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Spectra Review

Spectra is a fast-paced, twitch racer from indie developer Gateway Interactive.

Spectra on PC

One of my favorite parts about the modern boom in indie games is the variety that they offer. Spectra, a self-described “twitch racing game” with a heavy musical focus, is yet another example of how this variety comes up. A largely simplistic, perhaps even minimalist, game, Spectra puts players in control of a high-speed craft racing along something like a ribbon of light as it winds through the void. The bulk of play boils down to dodging obstacles, collecting points, and struggling to keep control over the squirrelly ship to ensure that it stays on the precarious winding path before it.

Spectra Basic Course

While small sections will be lined with ‘bumpers’, most of each course is open, allowing players to fly off the track at any moment.

While there’s not a lot of “meat” to Spectra, it’s actually pretty fun. A fantastic soundtrack by chiptune artist Chipzel does an amazing job of creating an atmosphere that’s easy to get lost in. While some early struggles may crop up as players get accustomed to the sensitive controls and difficult twists and turns, it’s remarkably easy to get into a groove not unlike what you might expect from a rhythm game. While Spectra doesn’t include any real elements to support that kind of classification, the variety and quality of the supporting music is enough to merit mention.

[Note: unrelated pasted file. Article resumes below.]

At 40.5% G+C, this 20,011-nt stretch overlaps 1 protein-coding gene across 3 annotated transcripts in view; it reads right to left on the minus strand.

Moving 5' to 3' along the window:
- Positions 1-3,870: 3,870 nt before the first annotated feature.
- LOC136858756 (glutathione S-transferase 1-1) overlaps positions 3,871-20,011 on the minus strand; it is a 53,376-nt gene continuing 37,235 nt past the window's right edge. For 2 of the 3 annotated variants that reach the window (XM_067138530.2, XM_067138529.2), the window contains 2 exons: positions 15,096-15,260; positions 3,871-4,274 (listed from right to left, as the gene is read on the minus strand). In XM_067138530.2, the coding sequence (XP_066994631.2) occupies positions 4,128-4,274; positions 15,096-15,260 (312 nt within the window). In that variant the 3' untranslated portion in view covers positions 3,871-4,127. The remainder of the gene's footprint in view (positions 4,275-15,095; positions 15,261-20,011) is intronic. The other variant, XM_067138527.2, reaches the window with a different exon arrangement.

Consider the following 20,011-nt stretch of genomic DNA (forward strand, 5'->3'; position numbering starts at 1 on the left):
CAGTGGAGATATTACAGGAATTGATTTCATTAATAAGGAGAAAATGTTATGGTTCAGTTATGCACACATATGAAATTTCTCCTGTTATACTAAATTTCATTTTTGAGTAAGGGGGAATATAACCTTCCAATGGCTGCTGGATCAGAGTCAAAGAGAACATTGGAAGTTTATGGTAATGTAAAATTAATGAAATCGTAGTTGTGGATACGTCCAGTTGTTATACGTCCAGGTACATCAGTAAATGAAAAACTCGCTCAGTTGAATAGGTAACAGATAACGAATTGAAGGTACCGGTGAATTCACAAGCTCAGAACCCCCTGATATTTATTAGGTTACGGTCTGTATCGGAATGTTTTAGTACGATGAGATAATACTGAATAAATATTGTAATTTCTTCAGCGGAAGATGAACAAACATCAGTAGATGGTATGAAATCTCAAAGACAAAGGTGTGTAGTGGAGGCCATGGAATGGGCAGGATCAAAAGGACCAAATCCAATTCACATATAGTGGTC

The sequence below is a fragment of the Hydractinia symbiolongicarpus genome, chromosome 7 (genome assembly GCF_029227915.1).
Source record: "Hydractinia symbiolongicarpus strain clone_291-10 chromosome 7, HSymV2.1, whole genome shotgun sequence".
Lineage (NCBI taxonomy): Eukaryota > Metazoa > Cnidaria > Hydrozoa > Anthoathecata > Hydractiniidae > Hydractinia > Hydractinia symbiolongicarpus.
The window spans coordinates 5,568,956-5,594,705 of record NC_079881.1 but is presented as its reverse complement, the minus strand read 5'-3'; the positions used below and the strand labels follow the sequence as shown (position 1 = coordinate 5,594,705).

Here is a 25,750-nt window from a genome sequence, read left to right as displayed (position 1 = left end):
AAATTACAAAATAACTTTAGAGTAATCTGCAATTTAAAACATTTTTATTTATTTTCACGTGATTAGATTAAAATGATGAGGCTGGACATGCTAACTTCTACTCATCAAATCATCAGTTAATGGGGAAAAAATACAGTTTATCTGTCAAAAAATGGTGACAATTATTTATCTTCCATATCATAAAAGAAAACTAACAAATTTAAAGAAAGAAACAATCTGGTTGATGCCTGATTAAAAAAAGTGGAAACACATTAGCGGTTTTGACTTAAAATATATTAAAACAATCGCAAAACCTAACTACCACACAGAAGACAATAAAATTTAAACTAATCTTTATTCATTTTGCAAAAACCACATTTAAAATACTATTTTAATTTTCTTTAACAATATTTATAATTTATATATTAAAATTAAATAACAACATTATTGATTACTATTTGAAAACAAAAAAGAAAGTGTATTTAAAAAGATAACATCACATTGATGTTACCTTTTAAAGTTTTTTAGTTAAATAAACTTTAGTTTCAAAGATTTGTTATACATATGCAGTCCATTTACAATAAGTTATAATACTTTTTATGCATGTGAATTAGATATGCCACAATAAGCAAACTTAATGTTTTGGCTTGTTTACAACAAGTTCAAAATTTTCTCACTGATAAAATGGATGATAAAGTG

Spectra Split Track

In case staying on one track isn’t tough enough, frequent splits will mix up the action, and also allow some serious air time.

Where Spectra falls short more than anywhere is probably level design. While the procedurally-generated tracks are plenty to try and tackle, the fact that each looks identical is a bit dull. There is at least variety in the difficulty, as each of the game’s ten levels ups the ante, and playing at least once on each also unlocks a Hardcore mode that takes the already-tough task and cranks it to eleven. Still, some more visual diversity would go a long way to make the game stand out. There’s also the bothersome detail that the tracks don’t actually have a defined end; your only goalpost is the end of the song played for the level you’re on, and when that ends, play stops abruptly mid-stream.

Spectra Multiplier

Speed-boosting elements also increase your multiplier, making each collected item or air time more lucrative. Of course, this also increases the price of an error.

Altogether, Spectra creates a short yet enjoyable experience that mostly makes up for its visual sameness with the great supporting soundtrack, which is also available for purchase. For a lowly $7.49 on Steam — or $5.99 on sale at the moment — there’s certainly worse titles out there in the same price range. While there’s certainly room for improvement in the visual department, the phenomenal music and frantic play are certainly worth a look for anyone that’s interested in the twitch-runner style of game with a fun retro twist.

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